BioWare are now asking the community to provide feedback on the future goals and directions of Dragon Age as a series. Oh dear. When you have to throw your creation out for the hyenas to pick over, there is a serious problem. But there is a solution, if BioWare can stomach it…
So, I guess it’s official. Dragon Age is in a spot of crisis.
BioWare have resorted to fielding a series of questions to the userbase of Dragon Age, in the hopes that the resulting feedback from players will give them some ideas, concepts and impressions on how to make the next game better. You know what? On paper, that sounds like a step in the right direction.
Of course, everything works on paper and most of that tends not to work in practice, and of course, it’s showing. Users are submitting their feedback and not all of it is constructive.
The problem that strikes me is why they feel the need to ask at all.
The critical backlash (that I was a part of) back when Dragon Age 2 was brand new detailed very much what we did not like about the game – I admittedly went very strong with this line; “Dragon Age 2 is very much that most un-BioWare of things… a half-arsed job.”
I will stand by that assessment of the game too. Not because I hated Dragon Age 2, by all accounts it was a pleasing if underwhelming little action-adventure game. But the cut and paste maps, endlessly repeated. The lack of character depth, where all the emphasis was on ‘relationships’, effectively creating a system where you would set up groups that didn’t conflict with each other. The lack of journey in what was ostensibly a tale about exile and finding your feet – all these things made the game look and feel rushed, unfinished and unrefined.
But all of that has been said before – repeatedly, like the cave maps in Dragon Age 2. If BioWare wanted meaningful feedback about the game, they need only read the reviews for the game, which all made fair and reasoned points that the game was too small, too shallow and a bit too… well… gay. I say that without prejudice, because I don’t mind gay relationships in a game at all, but as a male character I did feel like every character – with particular emphasis on the guys – were only interested in my awesome mage staff of epic power. I guess Hawke just oozes sex appeal and can turn men, women and demons to his dark and twisted bedroom ways.
And if BioWare wanted really meaningful examples of how to fix the game, why did they bottle modding toolkits for the game? Of course, we know the reason why – this would have conflicted with their DLC and item pack plans. But what mods have been made – mostly cosmetic changes, with some balanced items – showed that the community would have been willing and capable of forgiving all its flaws for the chance of making it better.
It’s lucrative too, because not only would the userbase have ostensibly finished an unfinished game, and kept it alive for a much longer period than it did, but it would have given BioWare practical and sensible concepts and solutions for what it DID do wrong. For many, the attitude has been “BioWare, this is broken, fix it!” – when it could have so easily been, “BioWare, this is broken, I fixed it.”
Words are messy, and of course it is easy to see the consultation is both evidence that Dragon Age 3 is on the cards and an attempt to get some positive public relations out of the mess that was Dragon Age 2. But what went wrong with Dragon Age 2 is obvious, and it has been trotted out repeatedly by many people across the internet – and an awful lot of it might have something to do internally with BioWare right now.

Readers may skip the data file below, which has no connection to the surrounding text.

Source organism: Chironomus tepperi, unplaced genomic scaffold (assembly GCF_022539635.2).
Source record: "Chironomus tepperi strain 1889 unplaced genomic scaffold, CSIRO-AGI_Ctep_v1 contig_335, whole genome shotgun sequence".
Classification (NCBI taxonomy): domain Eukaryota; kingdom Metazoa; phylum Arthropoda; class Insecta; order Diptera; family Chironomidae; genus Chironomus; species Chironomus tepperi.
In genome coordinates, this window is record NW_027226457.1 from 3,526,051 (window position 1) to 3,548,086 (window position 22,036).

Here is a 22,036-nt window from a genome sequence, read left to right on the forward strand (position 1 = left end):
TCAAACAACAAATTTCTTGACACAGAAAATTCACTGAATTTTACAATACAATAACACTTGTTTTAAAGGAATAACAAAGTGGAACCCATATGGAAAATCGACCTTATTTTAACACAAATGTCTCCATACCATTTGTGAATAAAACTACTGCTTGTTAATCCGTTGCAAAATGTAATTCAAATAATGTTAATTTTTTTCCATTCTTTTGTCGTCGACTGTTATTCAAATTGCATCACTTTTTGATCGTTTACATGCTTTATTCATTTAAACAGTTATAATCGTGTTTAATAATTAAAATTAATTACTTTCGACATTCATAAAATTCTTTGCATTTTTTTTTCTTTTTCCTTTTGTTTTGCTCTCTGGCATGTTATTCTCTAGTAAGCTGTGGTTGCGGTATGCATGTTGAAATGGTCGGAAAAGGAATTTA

BioWare have just fallen from grace. Their games lack polish and refinement now, with an awful lot of emphasis on relationships – normal, gay, transgendered and beastial, almost to the point of cheapening how ground-breaking it is to see games be so liberal and liberated about sexuality. There’s too much emphasis on characters and companions and not enough growth, variety or depth to the wider world and story. The companions and the relationships you build with them should be the wine you drink alongside the main course – the games main storyline should be the real meat course, with the ending (or choice of endings) as the dessert.
If BioWare need to ask the community to remind them how to write stories and characters INTO stories, then there are far greater problems at BioWare than it would first seem. This is entry level stuff – the basics, if you will, of telling a story. Characters should grow and change and develop, but unless they ARE the story, it isn’t worth spending half your tale appeasing their every whim. Sometimes all you need are the basics – a few stock characters, a big ancient evil awakening and a journey across deserts, through forests and across snowy mountain passes.
That is how they could go about Dragon Age 3. A return to the very roots of the RPG genre, to firm the foundations and build upon them. The problem BioWare have is that now we have Skyrim, Dragon’s Dogma, Kingdoms of Amalur and The Witcher 2 – huge, deep RPGs that have also had huge budgets and are huge, expansive, exploratory experiences with a real sense of journey and self-improvement.
The sad truth is for Dragon Age as a series, the ship has sailed… and sunk. If they haven’t already learned from the mistakes they made, then no matter what the user feedback, they will repeat the same mistakes again on a fundamental level.
And in that case, the series may as well just stay buried. It does no-one any good to continually make a mess of things.